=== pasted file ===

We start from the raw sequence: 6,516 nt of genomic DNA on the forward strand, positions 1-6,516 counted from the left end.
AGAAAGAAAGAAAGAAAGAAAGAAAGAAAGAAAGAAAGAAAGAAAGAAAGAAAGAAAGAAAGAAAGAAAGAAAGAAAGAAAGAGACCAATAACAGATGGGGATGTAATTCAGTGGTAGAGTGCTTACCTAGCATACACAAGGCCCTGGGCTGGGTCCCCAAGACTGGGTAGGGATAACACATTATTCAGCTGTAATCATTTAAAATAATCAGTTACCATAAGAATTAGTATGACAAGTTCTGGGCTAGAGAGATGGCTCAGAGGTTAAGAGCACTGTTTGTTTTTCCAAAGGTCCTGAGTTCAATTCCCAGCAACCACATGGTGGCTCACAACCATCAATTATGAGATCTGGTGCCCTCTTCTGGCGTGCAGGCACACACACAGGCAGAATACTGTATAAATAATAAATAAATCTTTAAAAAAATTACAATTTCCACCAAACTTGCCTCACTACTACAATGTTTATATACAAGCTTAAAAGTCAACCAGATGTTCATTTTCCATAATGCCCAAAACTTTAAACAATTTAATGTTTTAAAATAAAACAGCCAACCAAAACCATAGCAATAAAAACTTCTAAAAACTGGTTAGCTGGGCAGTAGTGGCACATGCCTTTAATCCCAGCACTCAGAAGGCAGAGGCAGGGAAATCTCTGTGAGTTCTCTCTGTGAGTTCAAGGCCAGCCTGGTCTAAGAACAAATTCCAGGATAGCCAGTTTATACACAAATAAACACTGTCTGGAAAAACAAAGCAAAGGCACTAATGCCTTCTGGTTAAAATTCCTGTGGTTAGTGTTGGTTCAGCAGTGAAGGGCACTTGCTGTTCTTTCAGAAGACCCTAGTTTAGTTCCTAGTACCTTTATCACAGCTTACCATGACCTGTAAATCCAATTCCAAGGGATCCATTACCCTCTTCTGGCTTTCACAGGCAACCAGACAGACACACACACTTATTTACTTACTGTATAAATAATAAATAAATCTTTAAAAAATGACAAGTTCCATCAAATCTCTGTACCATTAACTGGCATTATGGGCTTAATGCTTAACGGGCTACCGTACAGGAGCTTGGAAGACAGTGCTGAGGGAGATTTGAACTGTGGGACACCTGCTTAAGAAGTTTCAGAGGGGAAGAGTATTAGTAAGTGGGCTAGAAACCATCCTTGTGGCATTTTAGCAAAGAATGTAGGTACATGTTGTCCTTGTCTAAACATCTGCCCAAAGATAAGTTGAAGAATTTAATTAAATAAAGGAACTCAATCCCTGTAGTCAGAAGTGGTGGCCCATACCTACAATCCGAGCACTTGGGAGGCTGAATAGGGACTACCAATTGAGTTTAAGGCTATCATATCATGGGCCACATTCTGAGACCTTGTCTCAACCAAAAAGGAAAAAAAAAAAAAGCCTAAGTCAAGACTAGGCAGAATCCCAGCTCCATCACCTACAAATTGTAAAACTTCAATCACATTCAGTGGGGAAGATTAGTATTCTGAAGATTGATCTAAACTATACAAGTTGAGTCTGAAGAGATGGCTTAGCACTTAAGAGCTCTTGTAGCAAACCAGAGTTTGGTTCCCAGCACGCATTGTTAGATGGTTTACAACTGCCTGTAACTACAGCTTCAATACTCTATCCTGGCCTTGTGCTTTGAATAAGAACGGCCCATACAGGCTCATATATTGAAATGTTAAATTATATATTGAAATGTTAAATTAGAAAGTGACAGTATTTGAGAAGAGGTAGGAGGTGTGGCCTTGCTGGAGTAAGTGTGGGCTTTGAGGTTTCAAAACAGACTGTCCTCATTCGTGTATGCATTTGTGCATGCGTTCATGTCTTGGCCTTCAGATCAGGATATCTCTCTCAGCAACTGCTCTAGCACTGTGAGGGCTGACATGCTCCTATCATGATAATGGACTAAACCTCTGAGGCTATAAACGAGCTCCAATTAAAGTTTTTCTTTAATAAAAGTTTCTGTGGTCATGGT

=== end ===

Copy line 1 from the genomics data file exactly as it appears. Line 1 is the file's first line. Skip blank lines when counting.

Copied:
We start from the raw sequence: 6,516 nt of genomic DNA on the forward strand, positions 1-6,516 counted from the left end.